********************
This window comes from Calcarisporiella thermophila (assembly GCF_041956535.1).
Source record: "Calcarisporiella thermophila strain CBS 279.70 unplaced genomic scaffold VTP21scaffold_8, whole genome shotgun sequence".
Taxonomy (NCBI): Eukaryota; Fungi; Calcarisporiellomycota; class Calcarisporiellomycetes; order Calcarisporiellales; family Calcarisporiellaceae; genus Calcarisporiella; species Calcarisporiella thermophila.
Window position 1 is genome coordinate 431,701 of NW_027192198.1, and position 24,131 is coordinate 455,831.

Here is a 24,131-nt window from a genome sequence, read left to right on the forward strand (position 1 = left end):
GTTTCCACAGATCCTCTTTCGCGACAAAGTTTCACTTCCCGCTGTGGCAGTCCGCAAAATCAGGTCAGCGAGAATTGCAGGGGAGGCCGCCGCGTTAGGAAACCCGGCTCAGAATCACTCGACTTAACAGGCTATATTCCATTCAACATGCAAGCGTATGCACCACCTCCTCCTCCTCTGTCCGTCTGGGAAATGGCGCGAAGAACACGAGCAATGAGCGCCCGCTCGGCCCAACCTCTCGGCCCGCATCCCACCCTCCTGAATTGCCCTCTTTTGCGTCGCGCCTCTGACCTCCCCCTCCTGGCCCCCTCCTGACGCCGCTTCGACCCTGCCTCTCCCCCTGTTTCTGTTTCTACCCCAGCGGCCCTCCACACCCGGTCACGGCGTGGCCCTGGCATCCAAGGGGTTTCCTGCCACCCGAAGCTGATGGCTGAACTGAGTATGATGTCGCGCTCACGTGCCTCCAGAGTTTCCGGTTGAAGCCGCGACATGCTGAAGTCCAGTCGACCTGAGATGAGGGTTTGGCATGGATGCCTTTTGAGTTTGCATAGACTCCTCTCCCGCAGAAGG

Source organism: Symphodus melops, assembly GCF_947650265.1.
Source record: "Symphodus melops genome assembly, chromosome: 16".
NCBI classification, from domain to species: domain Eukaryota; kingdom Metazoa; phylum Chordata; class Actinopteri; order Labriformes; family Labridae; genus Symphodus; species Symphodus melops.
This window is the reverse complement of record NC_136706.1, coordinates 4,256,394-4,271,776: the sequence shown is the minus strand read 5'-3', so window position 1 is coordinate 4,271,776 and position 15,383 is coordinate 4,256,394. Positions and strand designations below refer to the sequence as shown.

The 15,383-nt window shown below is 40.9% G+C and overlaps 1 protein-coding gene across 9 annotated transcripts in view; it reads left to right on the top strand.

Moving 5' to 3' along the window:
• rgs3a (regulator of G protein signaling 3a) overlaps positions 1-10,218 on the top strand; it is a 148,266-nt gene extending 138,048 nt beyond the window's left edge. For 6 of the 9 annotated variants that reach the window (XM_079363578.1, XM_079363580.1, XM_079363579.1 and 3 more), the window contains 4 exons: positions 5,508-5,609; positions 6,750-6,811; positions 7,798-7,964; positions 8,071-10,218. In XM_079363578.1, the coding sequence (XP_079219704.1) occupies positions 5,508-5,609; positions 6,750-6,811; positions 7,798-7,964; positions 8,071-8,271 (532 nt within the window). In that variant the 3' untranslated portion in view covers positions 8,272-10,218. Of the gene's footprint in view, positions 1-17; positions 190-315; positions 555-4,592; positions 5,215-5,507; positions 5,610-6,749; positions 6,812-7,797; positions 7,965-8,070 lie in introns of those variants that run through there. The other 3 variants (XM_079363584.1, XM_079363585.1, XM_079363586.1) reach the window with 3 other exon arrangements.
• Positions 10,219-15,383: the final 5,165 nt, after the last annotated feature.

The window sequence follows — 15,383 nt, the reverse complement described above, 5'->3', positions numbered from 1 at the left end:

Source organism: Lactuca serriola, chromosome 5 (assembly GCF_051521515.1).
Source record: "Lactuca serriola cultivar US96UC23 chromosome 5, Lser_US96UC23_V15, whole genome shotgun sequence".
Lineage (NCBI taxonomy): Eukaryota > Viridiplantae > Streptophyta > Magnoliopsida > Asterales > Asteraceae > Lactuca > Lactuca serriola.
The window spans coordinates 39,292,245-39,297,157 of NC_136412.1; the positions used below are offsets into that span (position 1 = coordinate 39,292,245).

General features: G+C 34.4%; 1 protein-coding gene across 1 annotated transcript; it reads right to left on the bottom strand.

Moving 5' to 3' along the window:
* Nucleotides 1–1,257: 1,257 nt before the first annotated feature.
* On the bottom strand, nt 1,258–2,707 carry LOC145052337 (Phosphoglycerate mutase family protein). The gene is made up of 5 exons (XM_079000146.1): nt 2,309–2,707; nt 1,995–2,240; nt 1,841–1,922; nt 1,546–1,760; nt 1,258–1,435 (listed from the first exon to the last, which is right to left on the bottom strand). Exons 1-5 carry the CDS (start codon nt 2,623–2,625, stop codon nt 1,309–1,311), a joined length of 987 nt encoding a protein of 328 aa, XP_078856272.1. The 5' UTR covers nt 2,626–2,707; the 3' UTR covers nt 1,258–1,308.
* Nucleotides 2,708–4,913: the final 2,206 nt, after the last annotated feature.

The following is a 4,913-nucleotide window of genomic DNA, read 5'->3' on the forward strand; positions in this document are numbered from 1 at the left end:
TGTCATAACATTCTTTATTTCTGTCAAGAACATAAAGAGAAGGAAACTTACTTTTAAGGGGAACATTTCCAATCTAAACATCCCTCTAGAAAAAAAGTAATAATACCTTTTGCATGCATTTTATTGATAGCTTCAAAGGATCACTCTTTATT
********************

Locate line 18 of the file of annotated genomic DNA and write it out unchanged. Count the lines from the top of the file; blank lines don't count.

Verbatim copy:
Lineage (NCBI taxonomy): Eukaryota > Viridiplantae > Streptophyta > Magnoliopsida > Asterales > Asteraceae > Lactuca > Lactuca serriola.